BUT the haskell-version only generates the first 25 numbers in the sequence, as opposed to the C-versions 10.000.000 (might use less memory, though)

Here is the haskell I used:

and here is the C-version:

Anyone up for optimizing a bit more? (I suggest looking into a more efficient gcd, perhaps with caching)

The Professor said...

By the way - I've also noticed that every new prime p that is discovered that is higher than a(1), seem to follow:
p = a(p)-a(p-1)

Dunno if that was an obvious result, but if true, it would mean that the function cannot possibly return all primes - at least not for a single value of a(1)

Anonymous said...

Freakcers, having the cache and the recursive method seemed superfluous, as one only needs two numbers in the sequence to create the next one. Also, when doing so, one does not get limited by the memory with this.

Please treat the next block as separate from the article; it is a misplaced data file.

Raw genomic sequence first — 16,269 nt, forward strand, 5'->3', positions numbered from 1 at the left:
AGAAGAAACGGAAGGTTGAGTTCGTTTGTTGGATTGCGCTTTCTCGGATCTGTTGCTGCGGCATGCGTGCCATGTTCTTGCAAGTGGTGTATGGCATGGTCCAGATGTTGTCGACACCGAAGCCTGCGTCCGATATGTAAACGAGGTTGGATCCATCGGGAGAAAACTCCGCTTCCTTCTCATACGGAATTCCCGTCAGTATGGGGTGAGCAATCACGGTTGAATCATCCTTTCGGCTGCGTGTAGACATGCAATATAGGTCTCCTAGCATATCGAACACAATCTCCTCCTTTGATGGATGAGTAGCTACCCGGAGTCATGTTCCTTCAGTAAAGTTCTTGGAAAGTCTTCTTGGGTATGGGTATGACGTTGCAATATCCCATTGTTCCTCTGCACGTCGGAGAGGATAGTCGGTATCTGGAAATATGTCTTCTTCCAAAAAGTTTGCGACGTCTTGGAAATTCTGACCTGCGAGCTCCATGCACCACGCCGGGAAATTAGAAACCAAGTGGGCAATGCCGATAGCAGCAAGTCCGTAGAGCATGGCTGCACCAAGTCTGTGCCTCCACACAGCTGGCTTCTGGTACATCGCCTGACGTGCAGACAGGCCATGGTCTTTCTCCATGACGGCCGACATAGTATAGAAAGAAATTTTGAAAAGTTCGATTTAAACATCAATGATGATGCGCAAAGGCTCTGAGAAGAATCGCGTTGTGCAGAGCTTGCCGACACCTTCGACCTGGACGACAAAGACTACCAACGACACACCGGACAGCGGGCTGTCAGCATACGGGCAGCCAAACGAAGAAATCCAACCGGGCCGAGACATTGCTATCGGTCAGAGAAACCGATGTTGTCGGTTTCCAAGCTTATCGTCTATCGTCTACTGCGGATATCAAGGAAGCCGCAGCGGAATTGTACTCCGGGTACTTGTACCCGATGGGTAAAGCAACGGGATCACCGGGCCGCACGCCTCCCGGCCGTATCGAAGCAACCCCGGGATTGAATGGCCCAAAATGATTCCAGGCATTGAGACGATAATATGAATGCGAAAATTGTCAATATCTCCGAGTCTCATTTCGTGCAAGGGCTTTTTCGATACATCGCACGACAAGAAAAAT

I changed the program not to have the aforementioned things, and to skip all 1's, and also to put the two values to register.

Although it's not so much faster than your program, it doesn't need a lot of memory.

If someone wants to play with it, grab it here.

Ryan Graham said...

freakcers, slinky,

Seems like the perfect scenario for testing out the shiny new gist.

Anonymous said...

I made a version which uses the GNU MP multiple precision arithmetic library, just in case someone wants to run the program until "hell freezes over" and see what kind of prime pops out...

You need libgmp.